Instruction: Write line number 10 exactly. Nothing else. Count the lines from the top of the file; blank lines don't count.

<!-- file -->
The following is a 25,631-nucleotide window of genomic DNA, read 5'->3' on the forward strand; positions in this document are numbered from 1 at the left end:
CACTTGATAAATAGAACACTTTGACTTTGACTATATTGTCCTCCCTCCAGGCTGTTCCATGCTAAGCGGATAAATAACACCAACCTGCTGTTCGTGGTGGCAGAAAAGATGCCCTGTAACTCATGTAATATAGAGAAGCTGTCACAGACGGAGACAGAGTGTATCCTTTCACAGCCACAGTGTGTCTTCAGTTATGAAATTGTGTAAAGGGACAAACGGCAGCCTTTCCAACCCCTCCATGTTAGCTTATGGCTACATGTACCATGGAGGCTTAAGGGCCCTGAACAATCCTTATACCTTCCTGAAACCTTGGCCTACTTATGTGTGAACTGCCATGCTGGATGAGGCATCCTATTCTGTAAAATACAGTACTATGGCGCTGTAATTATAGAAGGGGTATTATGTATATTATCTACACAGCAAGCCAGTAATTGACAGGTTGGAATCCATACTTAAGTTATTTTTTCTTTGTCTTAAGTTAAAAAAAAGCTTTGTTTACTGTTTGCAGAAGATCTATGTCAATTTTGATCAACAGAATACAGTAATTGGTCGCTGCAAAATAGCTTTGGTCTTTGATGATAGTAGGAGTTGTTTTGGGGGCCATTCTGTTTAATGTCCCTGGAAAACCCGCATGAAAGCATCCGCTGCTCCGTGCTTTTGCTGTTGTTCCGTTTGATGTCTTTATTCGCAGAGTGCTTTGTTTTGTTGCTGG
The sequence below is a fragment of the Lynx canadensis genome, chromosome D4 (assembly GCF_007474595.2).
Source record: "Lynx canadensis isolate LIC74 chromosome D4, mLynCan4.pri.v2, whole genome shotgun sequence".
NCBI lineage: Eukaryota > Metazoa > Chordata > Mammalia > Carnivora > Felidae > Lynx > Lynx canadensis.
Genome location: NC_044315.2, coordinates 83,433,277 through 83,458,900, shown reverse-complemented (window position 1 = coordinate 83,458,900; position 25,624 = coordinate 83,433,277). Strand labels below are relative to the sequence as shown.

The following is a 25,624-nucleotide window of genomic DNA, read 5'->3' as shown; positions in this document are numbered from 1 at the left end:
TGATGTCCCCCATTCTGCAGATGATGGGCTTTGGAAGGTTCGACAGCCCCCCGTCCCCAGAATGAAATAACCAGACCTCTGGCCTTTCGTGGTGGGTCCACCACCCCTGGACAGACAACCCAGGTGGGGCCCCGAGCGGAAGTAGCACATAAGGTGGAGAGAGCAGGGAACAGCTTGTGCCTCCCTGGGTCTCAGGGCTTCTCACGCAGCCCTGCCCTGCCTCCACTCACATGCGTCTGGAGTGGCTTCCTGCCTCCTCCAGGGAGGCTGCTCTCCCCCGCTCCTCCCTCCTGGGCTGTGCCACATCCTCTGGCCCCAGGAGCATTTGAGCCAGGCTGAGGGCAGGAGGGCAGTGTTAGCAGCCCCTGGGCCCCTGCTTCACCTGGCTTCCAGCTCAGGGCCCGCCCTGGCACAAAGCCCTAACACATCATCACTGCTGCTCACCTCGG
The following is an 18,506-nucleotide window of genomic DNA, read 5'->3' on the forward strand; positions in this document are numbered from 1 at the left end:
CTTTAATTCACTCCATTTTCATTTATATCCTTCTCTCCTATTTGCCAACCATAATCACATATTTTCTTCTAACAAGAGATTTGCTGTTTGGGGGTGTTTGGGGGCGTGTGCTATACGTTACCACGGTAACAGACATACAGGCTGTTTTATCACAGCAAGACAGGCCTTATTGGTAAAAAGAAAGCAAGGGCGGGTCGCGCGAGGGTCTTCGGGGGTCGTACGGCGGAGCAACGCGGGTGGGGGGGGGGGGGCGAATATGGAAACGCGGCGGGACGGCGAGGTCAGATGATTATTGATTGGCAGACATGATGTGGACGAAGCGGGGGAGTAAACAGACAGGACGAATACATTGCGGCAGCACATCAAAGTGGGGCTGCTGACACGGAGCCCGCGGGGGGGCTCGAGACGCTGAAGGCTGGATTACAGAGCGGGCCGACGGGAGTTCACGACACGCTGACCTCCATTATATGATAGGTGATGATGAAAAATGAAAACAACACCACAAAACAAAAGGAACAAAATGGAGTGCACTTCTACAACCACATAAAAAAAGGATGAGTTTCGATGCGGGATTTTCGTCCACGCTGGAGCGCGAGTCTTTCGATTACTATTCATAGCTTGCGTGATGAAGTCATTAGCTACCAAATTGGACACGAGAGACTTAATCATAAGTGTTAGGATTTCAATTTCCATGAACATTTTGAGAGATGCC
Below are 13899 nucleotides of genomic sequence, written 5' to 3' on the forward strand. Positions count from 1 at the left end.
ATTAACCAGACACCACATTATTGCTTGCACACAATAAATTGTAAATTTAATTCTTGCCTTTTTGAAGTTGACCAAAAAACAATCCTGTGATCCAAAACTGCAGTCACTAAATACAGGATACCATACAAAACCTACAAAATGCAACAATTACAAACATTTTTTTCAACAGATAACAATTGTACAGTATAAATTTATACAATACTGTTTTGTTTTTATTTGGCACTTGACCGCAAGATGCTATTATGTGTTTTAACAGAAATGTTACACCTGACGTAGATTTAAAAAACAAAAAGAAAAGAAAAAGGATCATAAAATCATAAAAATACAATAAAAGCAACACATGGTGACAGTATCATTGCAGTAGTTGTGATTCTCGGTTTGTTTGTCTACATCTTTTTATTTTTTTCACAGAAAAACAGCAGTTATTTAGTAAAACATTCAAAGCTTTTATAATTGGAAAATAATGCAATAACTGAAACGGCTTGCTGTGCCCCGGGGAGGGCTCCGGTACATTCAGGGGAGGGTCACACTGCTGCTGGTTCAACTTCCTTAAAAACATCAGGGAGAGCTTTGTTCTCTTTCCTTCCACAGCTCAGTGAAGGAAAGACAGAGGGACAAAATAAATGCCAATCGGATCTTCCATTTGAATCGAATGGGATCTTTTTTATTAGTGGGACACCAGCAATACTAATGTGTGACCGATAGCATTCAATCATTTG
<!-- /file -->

CTTTAATTCACTCCATTTTCATTTATATCCTTCTCTCCTATTTGCCAACCATAATCACATATTTTCTTCTAACAAGAGATTTGCTGTTTGGGGGTGTTTGGGGGCGTGTGCTATACGTTACCACGGTAACAGACATACAGGCTGTTTTATCACAGCAAGACAGGCCTTATTGGTAAAAAGAAAGCAAGGGCGGGTCGCGCGAGGGTCTTCGGGGGTCGTACGGCGGAGCAACGCGGGTGGGGGGGGGGGGGCGAATATGGAAACGCGGCGGGACGGCGAGGTCAGATGATTATTGATTGGCAGACATGATGTGGACGAAGCGGGGGAGTAAACAGACAGGACGAATACATTGCGGCAGCACATCAAAGTGGGGCTGCTGACACGGAGCCCGCGGGGGGGCTCGAGACGCTGAAGGCTGGATTACAGAGCGGGCCGACGGGAGTTCACGACACGCTGACCTCCATTATATGATAGGTGATGATGAAAAATGAAAACAACACCACAAAACAAAAGGAACAAAATGGAGTGCACTTCTACAACCACATAAAAAAAGGATGAGTTTCGATGCGGGATTTTCGTCCACGCTGGAGCGCGAGTCTTTCGATTACTATTCATAGCTTGCGTGATGAAGTCATTAGCTACCAAATTGGACACGAGAGACTTAATCATAAGTGTTAGGATTTCAATTTCCATGAACATTTTGAGAGATGCC